One startup is giving Chinese take-out a makeover — packing the fast foot favorite with innovative flavors mixed with tradition
Junzi Kitchen, a modern fast-casual Chinese chain, is on a mission to upgrade the pallets of customers, while challenging chains like Panda Express and P.F. Chang’s.
The Chinese food market has a massive customer base in America, with over 46,000 restaurants. Despite a strong fan base, Junzi’s data found that less than 5-percent of those units are branded chains.
“In the past 30 years a lot of Chinese immigrants came to America, but without the necessary sources and support to start a big brand,” Junzi Kitchen’s co-founder and CEO Yong Zhao told Yahoo Finance this week.
Founded in 2015, junzi Kitchen opened its first location in New Haven, where its three co-founders — then students at Yale University— collaborated on the idea for the restaurant chain.
Zhao said the inspiration came from the lack of authentic Chinese food options available near campus.
“It was very hard to find something very convenient but also healthy and authentic as we had back in China,” Zhao told Yahoo Finance.
The team wanted customers to be able to see that the food was fresh, which impacted the restaurants layout. “We looked at a lot of open formats such as fast casual formats, like assembly lines, so we can display the food in front of you,” he added.
Once they decided how they wanted to display the food, the team focused on the dishes to represent “the best flavor from China,” according to Zhao.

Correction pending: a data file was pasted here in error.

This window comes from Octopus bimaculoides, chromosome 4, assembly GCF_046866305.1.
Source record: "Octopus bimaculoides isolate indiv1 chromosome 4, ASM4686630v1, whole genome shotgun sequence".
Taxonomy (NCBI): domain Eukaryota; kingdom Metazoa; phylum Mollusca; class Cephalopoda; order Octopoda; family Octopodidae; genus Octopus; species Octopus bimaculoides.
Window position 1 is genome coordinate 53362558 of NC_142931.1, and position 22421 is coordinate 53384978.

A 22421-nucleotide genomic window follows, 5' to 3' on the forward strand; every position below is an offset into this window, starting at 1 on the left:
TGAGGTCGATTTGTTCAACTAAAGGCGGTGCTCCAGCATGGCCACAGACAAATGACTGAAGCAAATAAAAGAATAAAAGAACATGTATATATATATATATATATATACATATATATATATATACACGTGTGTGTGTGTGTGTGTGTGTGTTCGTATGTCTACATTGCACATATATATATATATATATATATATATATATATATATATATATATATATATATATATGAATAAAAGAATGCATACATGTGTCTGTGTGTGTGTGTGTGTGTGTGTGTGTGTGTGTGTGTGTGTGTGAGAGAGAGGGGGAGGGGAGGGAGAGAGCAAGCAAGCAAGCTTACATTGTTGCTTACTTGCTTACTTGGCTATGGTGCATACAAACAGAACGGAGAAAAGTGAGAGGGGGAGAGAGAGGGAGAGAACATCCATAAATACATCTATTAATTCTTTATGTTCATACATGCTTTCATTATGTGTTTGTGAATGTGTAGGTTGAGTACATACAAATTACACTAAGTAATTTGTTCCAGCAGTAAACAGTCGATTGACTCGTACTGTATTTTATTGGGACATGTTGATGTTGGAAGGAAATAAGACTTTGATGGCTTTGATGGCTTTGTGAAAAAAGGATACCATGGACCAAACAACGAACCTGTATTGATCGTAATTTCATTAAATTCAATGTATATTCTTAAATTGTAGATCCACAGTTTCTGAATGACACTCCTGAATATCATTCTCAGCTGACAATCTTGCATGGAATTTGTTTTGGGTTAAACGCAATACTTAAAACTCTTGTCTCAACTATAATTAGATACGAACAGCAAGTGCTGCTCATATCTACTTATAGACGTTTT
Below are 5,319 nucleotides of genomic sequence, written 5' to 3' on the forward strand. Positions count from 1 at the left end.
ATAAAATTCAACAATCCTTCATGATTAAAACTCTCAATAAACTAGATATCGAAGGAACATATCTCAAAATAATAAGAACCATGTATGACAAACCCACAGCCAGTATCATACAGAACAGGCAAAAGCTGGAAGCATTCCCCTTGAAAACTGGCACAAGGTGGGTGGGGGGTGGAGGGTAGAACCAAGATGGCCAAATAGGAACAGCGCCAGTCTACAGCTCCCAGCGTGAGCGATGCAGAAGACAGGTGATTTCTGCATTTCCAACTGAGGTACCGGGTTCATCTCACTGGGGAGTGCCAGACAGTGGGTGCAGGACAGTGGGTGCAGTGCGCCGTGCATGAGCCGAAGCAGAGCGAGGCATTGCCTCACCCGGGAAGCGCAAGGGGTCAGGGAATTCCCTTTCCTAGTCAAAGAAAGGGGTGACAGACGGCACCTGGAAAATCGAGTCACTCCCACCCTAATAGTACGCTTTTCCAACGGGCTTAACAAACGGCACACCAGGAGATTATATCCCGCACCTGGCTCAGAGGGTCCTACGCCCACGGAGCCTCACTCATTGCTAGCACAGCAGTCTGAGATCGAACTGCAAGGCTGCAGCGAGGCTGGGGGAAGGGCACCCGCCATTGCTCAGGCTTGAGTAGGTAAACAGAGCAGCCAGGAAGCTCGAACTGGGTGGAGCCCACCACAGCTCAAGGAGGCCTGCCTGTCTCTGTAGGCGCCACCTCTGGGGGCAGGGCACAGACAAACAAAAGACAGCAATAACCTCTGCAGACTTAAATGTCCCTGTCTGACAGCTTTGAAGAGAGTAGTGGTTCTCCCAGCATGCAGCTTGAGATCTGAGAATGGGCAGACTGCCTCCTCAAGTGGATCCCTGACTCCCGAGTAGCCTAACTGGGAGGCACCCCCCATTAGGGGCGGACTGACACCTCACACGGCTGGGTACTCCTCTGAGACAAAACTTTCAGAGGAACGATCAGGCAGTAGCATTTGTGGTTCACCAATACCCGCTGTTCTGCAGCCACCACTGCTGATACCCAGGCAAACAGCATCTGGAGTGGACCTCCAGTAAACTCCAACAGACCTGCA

In creating the menu, junzi Kitchen has aimed to bring high-quality ingredients and traditional flavors in an effort to make them accessible to everyone.
Recently, the restaurant chain closed a $5 million pre-Series A financing round. Junzi has also secured a partnership with Zuul Kitchens to meet demand for its delivery services, as its clientele continues to grow.
The booming quick service restaurant industry in the United States generated a revenue of $256 billion in 2018, according to data from Statista. Fast casual restaurants have become more mainstream than ever — but Chinese fare is largely absent from that equation.
The majority of Chinese food eateries are individually owned “mom and pop” restaurants, according to Zhao — but they are not holding up in the U.S. According to the company’s market research, about 10% of Chinese restaurants in the U.S. closed in 2018.
“Last year was the first year Chinese restaurants in America declined because of retirement and the young kids don’t want to take over,” Zhao told YFi PM.
Sarah Smith is a Segment Producer/Booker at Yahoo Finance. Follow her on Twitter @sarahasmith